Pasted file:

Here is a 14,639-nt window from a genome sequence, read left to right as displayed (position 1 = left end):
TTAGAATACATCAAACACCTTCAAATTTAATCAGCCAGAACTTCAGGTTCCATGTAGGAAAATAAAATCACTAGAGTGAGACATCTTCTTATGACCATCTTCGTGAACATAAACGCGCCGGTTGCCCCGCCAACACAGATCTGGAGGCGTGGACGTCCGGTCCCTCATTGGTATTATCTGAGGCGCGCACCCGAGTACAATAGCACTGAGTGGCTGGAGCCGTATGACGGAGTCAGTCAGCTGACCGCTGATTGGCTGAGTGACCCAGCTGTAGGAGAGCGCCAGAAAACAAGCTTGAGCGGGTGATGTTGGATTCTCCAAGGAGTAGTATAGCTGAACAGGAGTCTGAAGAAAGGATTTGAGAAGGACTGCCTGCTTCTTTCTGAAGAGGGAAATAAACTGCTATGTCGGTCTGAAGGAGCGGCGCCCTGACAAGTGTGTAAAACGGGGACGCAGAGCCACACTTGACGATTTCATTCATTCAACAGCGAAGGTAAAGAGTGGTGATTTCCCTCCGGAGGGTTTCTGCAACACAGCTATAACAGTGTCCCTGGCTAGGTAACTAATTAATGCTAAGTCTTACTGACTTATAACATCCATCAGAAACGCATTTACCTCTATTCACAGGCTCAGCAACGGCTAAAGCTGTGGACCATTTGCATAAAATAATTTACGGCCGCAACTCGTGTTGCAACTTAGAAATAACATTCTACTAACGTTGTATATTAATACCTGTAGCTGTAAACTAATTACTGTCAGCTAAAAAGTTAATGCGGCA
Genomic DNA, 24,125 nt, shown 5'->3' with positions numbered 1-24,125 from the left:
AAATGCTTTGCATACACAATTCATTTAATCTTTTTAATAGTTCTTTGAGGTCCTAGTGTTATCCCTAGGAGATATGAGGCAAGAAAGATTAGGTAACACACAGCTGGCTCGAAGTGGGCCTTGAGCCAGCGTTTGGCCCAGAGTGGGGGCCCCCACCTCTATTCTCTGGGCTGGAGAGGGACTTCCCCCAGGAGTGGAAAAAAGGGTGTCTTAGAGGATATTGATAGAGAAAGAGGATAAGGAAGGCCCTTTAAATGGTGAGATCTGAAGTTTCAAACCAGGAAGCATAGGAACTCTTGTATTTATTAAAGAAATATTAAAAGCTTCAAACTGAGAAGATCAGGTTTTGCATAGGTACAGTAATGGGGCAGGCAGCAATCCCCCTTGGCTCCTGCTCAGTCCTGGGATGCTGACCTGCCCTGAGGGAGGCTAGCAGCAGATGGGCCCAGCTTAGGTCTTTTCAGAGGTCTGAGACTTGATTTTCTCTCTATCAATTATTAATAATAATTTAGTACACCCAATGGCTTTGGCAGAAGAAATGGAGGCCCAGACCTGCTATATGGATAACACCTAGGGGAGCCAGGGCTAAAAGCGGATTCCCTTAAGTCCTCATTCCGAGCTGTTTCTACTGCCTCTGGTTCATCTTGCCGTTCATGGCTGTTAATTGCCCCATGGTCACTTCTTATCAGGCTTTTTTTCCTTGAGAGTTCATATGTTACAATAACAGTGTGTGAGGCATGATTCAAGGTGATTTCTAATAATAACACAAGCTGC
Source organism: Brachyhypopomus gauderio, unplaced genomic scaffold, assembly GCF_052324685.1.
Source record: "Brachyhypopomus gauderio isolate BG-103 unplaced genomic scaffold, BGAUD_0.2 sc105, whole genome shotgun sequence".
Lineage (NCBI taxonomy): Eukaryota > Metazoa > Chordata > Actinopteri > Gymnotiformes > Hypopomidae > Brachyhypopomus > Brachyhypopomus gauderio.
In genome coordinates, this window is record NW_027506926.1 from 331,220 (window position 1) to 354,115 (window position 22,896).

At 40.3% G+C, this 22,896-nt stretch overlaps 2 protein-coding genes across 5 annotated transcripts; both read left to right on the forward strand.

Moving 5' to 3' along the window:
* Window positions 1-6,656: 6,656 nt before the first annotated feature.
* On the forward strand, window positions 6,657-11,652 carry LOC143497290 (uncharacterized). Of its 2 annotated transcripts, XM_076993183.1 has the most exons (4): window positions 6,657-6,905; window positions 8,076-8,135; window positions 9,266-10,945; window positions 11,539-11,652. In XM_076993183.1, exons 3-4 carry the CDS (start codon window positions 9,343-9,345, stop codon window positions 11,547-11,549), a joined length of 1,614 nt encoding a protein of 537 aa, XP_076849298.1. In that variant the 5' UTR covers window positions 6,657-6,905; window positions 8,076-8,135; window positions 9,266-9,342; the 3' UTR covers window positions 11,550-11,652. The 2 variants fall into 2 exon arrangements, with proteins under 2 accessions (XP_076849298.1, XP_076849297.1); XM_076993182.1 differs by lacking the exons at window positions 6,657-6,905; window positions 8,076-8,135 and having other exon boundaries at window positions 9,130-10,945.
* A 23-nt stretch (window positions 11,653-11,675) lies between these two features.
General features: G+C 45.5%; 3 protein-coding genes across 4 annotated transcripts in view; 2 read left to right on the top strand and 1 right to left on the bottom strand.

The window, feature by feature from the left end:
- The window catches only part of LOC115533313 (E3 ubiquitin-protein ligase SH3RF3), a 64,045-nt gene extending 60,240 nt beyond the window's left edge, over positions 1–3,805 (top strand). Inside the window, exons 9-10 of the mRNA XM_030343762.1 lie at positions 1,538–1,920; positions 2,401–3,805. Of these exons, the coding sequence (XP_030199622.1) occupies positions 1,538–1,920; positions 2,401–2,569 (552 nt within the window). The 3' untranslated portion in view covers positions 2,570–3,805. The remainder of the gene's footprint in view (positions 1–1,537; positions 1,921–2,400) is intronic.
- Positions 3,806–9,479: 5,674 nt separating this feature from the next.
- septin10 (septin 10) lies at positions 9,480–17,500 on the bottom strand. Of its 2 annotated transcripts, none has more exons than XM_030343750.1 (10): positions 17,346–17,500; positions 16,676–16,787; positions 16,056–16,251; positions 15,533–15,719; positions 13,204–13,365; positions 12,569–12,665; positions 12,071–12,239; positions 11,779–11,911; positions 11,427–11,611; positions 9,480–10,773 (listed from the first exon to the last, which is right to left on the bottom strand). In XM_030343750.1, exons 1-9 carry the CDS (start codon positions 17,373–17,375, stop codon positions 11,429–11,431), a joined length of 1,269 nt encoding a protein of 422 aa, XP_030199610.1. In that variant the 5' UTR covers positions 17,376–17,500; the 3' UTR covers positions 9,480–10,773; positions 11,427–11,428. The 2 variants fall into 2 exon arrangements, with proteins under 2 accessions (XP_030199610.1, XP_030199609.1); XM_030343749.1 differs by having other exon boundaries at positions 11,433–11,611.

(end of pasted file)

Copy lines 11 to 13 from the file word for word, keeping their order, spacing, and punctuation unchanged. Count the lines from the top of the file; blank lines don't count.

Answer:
* Window positions 1-6,656: 6,656 nt before the first annotated feature.
* On the forward strand, window positions 6,657-11,652 carry LOC143497290 (uncharacterized). Of its 2 annotated transcripts, XM_076993183.1 has the most exons (4): window positions 6,657-6,905; window positions 8,076-8,135; window positions 9,266-10,945; window positions 11,539-11,652. In XM_076993183.1, exons 3-4 carry the CDS (start codon window positions 9,343-9,345, stop codon window positions 11,547-11,549), a joined length of 1,614 nt encoding a protein of 537 aa, XP_076849298.1. In that variant the 5' UTR covers window positions 6,657-6,905; window positions 8,076-8,135; window positions 9,266-9,342; the 3' UTR covers window positions 11,550-11,652. The 2 variants fall into 2 exon arrangements, with proteins under 2 accessions (XP_076849298.1, XP_076849297.1); XM_076993182.1 differs by lacking the exons at window positions 6,657-6,905; window positions 8,076-8,135 and having other exon boundaries at window positions 9,130-10,945.
* A 23-nt stretch (window positions 11,653-11,675) lies between these two features.